Capitol Police staffing shortfalls prompted the force to request an extension of the National Guard mission for two months, but with a price tag now ballooning past $500 million and no clearly stated threat, the National Guard Association says now it is time for law enforcement to take over.
The idea of a true threat to the U.S. Capitol was dismissed at the Pentagon this week when spokesman John Kirby told the Washington Examiner that Defense Secretary Lloyd Austin’s approval of a two-month extension for some 2,300 Guard members was in order to “buy them [Capitol Police] some time and space.”
National Guard Bureau Chief Gen. Daniel Hokanson also said in an internal memo dated March 4 that he disagreed with Austin’s decision given Guard responsibilities in their home states. Now, the National Guard Association representing the more than 450,000 citizen soldiers, has also denounced the extension.
“This enduring requirement of having them around the city, I think it’s completely inappropriate at best, illegal at worst,” National Guard Association Chairman and Arizona Adjunct General, Maj. Gen. Michael McGuire told the Washington Examiner Friday.
McGuire is the only adjunct general to refuse to authorize his state’s Guard deployment to the Capitol since Jan. 9.
“Every American citizen should be concerned that an unelected Cabinet secretary can move forces into the city,” he added. “The National Guard specifically is the last line of defense for direct policing action only in the emergent period when it is life, limb, protection of property.”
Meanwhile, the Guard is having difficulty sourcing the extension request and may force Guard members to stay involuntarily, while bipartisan calls from Congress have moved for the citizen soldiers to be sent home. Still, Kirby pushed back Thursday on the idea of a never-ending mission.
“I don’t think anybody wants to see this become an enduring mission,” he told reporters, while refusing to say whether Austin would approve another extension beyond May 23.
“At the same time, he recognizes that there is a legitimate need for them,” Kirby said. “A valid requirement because of some capability gaps and capacity shortages right now that the Capitol Police are experiencing, as they adjust to a new post-Jan. 6 environment.”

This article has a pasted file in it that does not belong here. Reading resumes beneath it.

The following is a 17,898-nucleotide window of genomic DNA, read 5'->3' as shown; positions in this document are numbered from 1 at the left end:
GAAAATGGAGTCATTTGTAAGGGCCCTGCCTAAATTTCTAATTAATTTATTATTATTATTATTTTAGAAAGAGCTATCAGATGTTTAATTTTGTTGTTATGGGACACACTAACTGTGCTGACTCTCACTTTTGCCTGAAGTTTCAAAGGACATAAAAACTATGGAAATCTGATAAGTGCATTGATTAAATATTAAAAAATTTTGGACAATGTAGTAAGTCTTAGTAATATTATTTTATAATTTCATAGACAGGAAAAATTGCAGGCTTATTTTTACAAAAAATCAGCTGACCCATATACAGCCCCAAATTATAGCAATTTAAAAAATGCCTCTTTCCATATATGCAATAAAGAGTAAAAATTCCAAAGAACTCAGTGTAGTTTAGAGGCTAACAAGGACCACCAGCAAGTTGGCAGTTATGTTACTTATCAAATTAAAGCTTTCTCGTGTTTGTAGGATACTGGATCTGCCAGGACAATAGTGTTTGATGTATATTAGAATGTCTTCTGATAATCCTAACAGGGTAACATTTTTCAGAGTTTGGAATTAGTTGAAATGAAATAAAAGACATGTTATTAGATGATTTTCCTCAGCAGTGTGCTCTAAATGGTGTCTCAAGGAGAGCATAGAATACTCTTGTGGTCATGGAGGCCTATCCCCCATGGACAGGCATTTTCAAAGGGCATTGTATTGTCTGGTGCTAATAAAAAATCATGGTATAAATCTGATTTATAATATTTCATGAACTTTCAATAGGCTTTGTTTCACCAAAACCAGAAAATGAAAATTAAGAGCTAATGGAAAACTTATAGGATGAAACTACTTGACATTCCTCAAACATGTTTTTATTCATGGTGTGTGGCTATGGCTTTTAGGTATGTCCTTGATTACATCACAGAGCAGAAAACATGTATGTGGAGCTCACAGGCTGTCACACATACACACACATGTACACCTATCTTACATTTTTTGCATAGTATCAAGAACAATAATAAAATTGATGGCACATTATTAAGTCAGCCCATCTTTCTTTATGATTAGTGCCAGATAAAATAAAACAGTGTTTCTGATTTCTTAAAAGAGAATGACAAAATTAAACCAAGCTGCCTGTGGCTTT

Congressional testimony has revealed that failure to share intelligence adequately and concerns about the “optics” of having National Guard troops at the U.S. Capitol contributed to it being overrun by pro-Trump rioters on Jan. 6, when electoral votes were being counted.
A subsequent six-week, congressionally ordered investigation led by retired Lt. Gen. Russell Honore called for permanent physical barriers to replace miles of temporary razor wire-topped fencing and a standby quick reaction force.
A decision on these and other measures has not yet been made, but Capitol Police are still struggling to fill a reported 233 vacancies.
The U.S. Capitol Police did not respond to multiple inquiries from the Washington Examiner.
Even Hokanson disagreed with Austin’s decision to extend the mission, writing in the leaked memo that tapping the National Guard to fill those vacancies is not what the Guard was created for.
“I am concerned that the continued indefinite nature of this requirement may also impede our ability to man future missions,” the memo read. “Efforts to date have not secured enough volunteers among supporting states to meet the USCP request of 2,280 soldiers, nor Option B of 1,000 soldiers.”
In Hokanson’s March 4 dissent, he cited “unprecedented demand” for the National Guard by governors across the nation to fulfill needs, including national disasters, civil unrest, overseas deployments, and COVID-19 vaccination rollout.
Author: Abraham Mahshie
Source: Washington Examiner: Exclusive: National Guard Association calls for end of mission at the Capitol